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Evidence that Seat Belts Are as Effective as Child Safety Seats in Preventing Death for Children Aged Two and Up

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  • Steven D. Levitt

    (University of Chicago, Department of Economics, and American Bar Foundation)

Abstract

Over the past thirty years, the use of child safety seats in motor vehicles has increased dramatically. There is, however, relatively little empirical evidence regarding the efficacy of child safety seats relative to the much cheaper alternative of traditional seat belts. Using data on all fatal crashes in the United States from 1975 to 2003, I find that child safety seats, in actual practice, do not provide any discernible improvement over adult lap and shoulder belts in reducing fatalities among children aged two to six. Lap-only belts are somewhat less effective, but still far superior to riding unrestrained. Copyright by the President and Fellows of Harvard College and the Massachusetts Institute of Technology.

Suggested Citation

  • Steven D. Levitt, 2008. "Evidence that Seat Belts Are as Effective as Child Safety Seats in Preventing Death for Children Aged Two and Up," The Review of Economics and Statistics, MIT Press, vol. 90(1), pages 158-163, February.
  • Handle: RePEc:tpr:restat:v:90:y:2008:i:1:p:158-163
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    References listed on IDEAS

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    1. Cohen, Alma & Dehejia, Rajeev, 2004. "The Effect of Automobile Insurance and Accident Liability Laws on Traffic Fatalities," Journal of Law and Economics, University of Chicago Press, vol. 47(2), pages 357-393, October.
    2. Lave, Charles & Elias, Patrick, 1997. "Resource Allocation in Public Policy: The Effects of the 65-MPH Speed Limit," Economic Inquiry, Western Economic Association International, vol. 35(3), pages 614-620, July.
    3. Ruhm, Christopher J., 1996. "Alcohol policies and highway vehicle fatalities," Journal of Health Economics, Elsevier, vol. 15(4), pages 435-454, August.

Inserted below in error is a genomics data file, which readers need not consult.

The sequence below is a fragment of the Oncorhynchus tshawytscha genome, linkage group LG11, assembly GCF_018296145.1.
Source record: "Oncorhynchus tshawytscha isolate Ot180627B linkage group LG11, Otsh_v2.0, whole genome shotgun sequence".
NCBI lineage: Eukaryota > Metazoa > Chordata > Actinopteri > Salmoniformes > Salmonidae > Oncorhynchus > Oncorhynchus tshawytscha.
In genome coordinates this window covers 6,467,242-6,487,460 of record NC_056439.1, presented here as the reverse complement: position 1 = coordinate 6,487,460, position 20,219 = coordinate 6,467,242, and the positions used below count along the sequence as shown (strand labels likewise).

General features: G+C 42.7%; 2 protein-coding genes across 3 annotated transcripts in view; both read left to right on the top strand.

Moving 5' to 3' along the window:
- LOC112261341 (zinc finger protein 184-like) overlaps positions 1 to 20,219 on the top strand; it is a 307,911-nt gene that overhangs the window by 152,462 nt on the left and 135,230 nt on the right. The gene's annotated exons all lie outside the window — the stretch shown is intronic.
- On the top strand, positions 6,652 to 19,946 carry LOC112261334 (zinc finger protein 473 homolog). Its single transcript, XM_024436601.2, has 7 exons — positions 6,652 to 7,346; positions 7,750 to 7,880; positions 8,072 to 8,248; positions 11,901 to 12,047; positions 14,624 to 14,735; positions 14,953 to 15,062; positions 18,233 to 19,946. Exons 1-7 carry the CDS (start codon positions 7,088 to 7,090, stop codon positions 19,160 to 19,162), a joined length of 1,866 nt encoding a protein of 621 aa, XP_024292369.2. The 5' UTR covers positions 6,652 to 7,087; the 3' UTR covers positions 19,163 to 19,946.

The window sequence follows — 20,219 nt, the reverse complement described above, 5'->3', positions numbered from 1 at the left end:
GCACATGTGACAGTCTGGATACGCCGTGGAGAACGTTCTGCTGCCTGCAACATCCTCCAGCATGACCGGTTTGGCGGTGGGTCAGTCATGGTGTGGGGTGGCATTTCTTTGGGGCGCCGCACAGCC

4. David C. Grabowski & Michael A. Morrisey, 2004. "Gasoline prices and motor vehicle fatalities," Journal of Policy Analysis and Management, John Wiley & Sons, Ltd., vol. 23(3), pages 575-593.
    5. Saffer, Henry & Grossman, Michael, 1987. "Drinking Age Laws and Highway Mortality Rates: Cause and Effect," Economic Inquiry, Western Economic Association International, vol. 25(3), pages 403-417, July.
    6. Peltzman, Sam, 1975. "The Effects of Automobile Safety Regulation," Journal of Political Economy, University of Chicago Press, vol. 83(4), pages 677-725, August.
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    Cited by:

    1. Lauren E. Jones & Nicolas R. Ziebarth, 2017. "U.S. Child Safety Seat Laws: Are they Effective, and Who Complies?," Journal of Policy Analysis and Management, John Wiley & Sons, Ltd., vol. 36(3), pages 584-607, June.
    2. Lauren E. Jones & Nicolas R. Ziebarth, 2016. "Successful Scientific Replication and Extension of Levitt (2008): Child Seats are Still No Safer Than Seat Belts," Journal of Applied Econometrics, John Wiley & Sons, Ltd., vol. 31(5), pages 920-928, August.
    3. Anderson, D. Mark & Sandholt, Sina, 2016. "Booster Seats and Traffic Fatalities among Children," IZA Discussion Papers 10071, Institute for the Study of Labor (IZA).
    4. Molitor, Ramona, 2017. "Publicly announced speed limit enforcement and its impact on road safety: Evidence from the German Blitzmarathons," Passauer Diskussionspapiere, Volkswirtschaftliche Reihe V-75-17, University of Passau, Faculty of Business and Economics.
    5. Joseph J. Doyle & Steven D. Levitt, 2010. "Evaluating The Effectiveness Of Child Safety Seats And Seat Belts In Protecting Children From Injury," Economic Inquiry, Western Economic Association International, vol. 48(3), pages 521-536, July.

    More about this item

    JEL classification:

    • K2 - Law and Economics - - Regulation and Business Law
    • R4 - Urban, Rural, Regional, Real Estate, and Transportation Economics - - Transportation Economics

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